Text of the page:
Bosnia and Herzegovina
I visited Bosnia last week with an all-party group of MPs given concerns about growing inter-communal tensions of the kind that led to the war in that country some three decades ago. For me it was a return visit as I served as Minister for the region in our Foreign Office back in the 90s.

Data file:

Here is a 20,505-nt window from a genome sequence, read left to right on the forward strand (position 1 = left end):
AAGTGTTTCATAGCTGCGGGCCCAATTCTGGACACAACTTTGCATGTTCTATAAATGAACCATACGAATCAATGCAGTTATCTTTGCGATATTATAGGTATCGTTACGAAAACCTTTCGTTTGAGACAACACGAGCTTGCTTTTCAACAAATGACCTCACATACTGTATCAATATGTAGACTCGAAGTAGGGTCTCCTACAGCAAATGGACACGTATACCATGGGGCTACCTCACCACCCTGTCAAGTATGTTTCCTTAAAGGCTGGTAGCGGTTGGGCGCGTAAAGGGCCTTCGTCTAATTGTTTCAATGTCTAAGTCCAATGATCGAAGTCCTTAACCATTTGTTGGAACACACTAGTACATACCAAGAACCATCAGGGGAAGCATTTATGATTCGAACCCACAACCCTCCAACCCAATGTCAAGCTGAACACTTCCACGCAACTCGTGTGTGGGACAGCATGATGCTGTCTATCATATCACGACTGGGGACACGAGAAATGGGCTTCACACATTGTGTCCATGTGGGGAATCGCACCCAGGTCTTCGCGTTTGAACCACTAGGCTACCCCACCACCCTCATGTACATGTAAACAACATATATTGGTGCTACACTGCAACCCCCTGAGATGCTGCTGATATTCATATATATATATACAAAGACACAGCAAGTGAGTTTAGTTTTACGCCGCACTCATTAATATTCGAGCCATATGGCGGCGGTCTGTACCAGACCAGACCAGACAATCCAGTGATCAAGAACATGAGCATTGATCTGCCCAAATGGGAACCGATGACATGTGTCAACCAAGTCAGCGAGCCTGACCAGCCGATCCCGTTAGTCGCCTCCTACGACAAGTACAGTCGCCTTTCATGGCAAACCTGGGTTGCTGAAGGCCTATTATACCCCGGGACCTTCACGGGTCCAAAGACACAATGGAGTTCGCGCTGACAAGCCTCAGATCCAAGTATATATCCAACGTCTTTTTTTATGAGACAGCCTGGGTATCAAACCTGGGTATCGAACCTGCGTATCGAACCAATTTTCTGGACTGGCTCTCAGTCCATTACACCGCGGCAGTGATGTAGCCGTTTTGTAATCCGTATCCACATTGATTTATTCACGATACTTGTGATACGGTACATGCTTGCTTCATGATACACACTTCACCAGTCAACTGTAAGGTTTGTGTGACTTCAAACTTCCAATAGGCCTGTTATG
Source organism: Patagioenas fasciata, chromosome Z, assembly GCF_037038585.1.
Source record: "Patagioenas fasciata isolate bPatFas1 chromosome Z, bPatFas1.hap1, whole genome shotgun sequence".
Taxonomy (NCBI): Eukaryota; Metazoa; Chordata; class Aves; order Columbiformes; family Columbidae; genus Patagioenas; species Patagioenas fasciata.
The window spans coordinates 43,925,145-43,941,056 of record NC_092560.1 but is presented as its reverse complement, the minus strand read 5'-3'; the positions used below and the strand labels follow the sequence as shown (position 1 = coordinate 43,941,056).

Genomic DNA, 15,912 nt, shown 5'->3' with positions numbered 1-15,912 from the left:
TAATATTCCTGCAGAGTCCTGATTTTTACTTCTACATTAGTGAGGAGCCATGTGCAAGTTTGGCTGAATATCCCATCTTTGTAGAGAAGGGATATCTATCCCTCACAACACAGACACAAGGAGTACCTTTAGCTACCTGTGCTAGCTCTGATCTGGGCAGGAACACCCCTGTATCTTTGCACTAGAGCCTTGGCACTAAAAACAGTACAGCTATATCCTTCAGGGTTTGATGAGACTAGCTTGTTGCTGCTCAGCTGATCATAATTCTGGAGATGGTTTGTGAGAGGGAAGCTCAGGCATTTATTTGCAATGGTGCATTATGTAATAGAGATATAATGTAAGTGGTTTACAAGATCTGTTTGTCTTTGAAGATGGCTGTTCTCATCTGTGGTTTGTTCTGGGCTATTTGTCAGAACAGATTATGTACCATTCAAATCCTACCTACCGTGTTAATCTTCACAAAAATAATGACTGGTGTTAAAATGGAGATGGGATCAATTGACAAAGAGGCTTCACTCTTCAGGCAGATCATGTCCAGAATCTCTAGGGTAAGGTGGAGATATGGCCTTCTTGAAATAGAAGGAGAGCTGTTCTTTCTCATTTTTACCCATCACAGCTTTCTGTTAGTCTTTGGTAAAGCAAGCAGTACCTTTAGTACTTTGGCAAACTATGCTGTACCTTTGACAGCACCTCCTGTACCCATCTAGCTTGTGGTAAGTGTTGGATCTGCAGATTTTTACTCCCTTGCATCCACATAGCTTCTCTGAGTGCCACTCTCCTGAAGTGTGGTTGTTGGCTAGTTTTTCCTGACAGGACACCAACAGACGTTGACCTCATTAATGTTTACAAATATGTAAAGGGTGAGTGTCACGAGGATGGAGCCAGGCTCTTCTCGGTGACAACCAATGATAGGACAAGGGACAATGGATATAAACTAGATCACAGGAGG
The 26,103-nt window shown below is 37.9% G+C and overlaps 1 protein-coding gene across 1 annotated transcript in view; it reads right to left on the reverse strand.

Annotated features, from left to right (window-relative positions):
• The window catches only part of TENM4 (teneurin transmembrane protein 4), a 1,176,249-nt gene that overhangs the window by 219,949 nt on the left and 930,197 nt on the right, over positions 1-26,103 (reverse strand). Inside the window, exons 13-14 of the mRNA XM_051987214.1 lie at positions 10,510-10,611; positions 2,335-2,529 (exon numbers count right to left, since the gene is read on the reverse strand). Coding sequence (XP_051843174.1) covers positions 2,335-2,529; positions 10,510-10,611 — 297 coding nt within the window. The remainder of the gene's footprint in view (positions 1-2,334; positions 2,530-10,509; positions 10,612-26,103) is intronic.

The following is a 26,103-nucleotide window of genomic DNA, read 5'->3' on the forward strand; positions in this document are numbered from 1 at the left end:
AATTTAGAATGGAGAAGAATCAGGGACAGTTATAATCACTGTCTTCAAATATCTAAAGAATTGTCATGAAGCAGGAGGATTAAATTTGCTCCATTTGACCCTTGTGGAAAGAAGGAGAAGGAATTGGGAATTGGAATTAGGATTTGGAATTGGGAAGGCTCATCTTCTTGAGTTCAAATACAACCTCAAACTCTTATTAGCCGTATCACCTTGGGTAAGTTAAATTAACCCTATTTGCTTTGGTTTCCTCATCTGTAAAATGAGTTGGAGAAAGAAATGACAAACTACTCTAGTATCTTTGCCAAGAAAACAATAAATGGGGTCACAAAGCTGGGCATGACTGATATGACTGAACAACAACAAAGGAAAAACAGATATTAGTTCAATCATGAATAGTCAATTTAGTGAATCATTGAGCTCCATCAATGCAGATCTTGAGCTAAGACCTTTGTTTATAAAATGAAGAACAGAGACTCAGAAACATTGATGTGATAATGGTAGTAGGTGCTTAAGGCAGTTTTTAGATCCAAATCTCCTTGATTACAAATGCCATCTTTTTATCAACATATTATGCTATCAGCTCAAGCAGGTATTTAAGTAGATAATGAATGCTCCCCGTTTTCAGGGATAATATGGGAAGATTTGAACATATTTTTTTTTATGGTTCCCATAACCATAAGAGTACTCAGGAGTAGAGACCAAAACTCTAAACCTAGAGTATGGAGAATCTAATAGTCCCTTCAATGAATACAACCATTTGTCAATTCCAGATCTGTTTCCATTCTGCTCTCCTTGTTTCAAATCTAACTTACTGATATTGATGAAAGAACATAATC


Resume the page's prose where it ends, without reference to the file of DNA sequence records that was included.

Bosnia then, like Ukraine today, shocked the world because genocide seemed something from another era but bit by bit the killings began. In Bosnia the killings took a toll of 100,000 Bosnian Muslims, Bosnian Croats and Bosnian Serbs all of whom had lived alongside each other in relative peace for generations. Untold numbers of women were raped. Sarajevo, the capital, became known for its nightly appearance on tv and one part of the city became known as sniper alley as Serb snipers shot and killed anyone unlucky enough to be in the wrong place at the wrong time. Tuzla, like other Bosnian cities, saw its share of gun deaths and bombings. But it was in Srebrenica where the worst single massacre took place. Over a very few days over 8000 Muslim men and boys were herded up and murdered because of the failure of UN troops to challenge and stop the Serb armed forces. Women were not killed but, again, many suffered sexual violence. This genocidal massacre at last galvanised the international community and a kind of peace emerged in that the mass violence stopped. But reconciliation was hard to broker and even now the bitterness lies unresolved across the different communities. President Milosevic from neighbouring Serbia and General Mladic, the Bosnian Serb commander at Srebrenica, and others were tried at the International Criminal Tribunal in The Hague but many war criminals got away to freedom. Incredibly, it is only recently that denying genocide, like that at Srebrenica, was a crime and there are those who still claim that these events did not take place.